Hospitals boost operating margins with stocks, mergers and other investments

Money
Hospitals are making significant gains in Wall Street investments, according to a new analysis. (jansucko/iStock/Getty Images Plus/Getty Images)

Though hospitals face financial challenges related to reimbursement and payment, some of the largest health systems in the country are bridging that financial gap with stocks, mergers and other investments.

Axios analyzed the financial filings for 84 of the largest nonprofit U.S. hospitals and systems and found that these providers made $14.4 billion on patient care, an operating profit margin of 2.7%. However, when stocks, bonds, accounting gains from mergers and other investments are included, profit rises to $35.7 billion, a profit margin of 6.7%. 

The American Hospital Association told Axios that the profit boost from Wall Street investments is crucial, as hospitals "need a positive margin to keep pace" with innovation in the industry. 

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RELATED: Under Affordable Care Act, hospital revenues up, charity care down—report 

For some health systems, the profit linked to investment is a significant portion of their income, the Axios analysis shows. Kaiser Permanente, for example, earned $1.9 billion in operating profit last year and $3.1 billion in total profit, meaning that more than 38% of its profits are tied to non-operating income, according to its financial filings (PDF).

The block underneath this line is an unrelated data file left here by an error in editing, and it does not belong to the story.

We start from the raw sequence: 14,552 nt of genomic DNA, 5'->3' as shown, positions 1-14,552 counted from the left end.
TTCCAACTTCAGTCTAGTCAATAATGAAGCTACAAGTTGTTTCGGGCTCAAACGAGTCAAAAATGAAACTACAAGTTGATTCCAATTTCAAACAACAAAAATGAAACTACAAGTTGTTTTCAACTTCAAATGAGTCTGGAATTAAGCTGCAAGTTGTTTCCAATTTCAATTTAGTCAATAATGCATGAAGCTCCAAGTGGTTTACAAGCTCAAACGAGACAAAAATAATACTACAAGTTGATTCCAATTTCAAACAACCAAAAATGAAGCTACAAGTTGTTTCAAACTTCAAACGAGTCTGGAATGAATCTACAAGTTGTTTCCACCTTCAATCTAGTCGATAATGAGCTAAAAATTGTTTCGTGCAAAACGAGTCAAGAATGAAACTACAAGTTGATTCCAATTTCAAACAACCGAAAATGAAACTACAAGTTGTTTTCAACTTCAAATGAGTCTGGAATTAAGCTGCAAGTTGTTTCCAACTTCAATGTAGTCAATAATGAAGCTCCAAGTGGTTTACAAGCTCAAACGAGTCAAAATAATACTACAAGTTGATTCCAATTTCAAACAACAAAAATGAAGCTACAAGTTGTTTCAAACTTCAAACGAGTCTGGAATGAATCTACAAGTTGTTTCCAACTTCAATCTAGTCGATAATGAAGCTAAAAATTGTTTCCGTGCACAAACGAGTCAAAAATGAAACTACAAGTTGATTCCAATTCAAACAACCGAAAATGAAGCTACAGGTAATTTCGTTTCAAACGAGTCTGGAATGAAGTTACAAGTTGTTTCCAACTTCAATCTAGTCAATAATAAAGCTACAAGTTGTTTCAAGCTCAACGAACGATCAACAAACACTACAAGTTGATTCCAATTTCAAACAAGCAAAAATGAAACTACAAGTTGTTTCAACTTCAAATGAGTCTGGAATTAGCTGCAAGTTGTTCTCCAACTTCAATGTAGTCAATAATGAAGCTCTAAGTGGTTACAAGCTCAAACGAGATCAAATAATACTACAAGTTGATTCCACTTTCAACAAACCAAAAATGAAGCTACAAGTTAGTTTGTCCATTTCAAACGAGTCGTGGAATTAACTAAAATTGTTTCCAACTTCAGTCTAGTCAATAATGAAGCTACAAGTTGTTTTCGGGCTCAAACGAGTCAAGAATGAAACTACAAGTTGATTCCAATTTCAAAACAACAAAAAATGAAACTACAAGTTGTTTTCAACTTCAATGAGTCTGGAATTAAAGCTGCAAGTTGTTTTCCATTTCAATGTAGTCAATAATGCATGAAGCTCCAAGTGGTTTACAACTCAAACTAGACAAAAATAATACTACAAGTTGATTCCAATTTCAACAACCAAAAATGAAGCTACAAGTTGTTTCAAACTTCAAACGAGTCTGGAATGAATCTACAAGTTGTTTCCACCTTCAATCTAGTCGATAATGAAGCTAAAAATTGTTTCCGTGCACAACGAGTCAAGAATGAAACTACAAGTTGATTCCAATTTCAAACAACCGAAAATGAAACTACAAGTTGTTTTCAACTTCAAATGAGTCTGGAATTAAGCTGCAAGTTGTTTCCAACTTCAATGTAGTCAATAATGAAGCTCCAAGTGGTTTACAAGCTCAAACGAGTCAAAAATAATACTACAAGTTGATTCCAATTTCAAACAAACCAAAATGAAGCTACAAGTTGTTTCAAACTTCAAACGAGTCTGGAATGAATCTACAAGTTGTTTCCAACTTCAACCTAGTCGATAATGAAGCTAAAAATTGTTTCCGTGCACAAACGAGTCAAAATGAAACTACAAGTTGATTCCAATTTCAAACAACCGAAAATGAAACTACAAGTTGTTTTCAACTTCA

The amount of profit Kaiser earns from Wall Street is on the low end, too. Trinity Health posted an $18.1 million operating loss but earned $1.3 billion in total profit, meaning more than 100% of its profits came from non-operating income, according to its filings (PDF). 

More than three-quarters (75.7%) of UMPC's profits (PDF) are tied to non-operating income, as are nearly 70% of profits at Northwestern Memorial Healthcare, according to its financial documents (PDF). 

RELATED: How Brigham & Women's Hospital cut millions in costs 

Though a lack of competition may be one driver for this trend, the healthcare industry's "merger mania" shows no signs of slowing down. A Kaufman Hall analysis suggests that M&A activity this year is on pace to top that of 2016, including a number of blockbuster deals between major U.S. health systems. 

Since that report was released, multiple mergers between large systems have been revealed, including the union of Advocate Health Care and Aurora Health Care and the merger between Dignity Health and Catholic Health Initiatives.  

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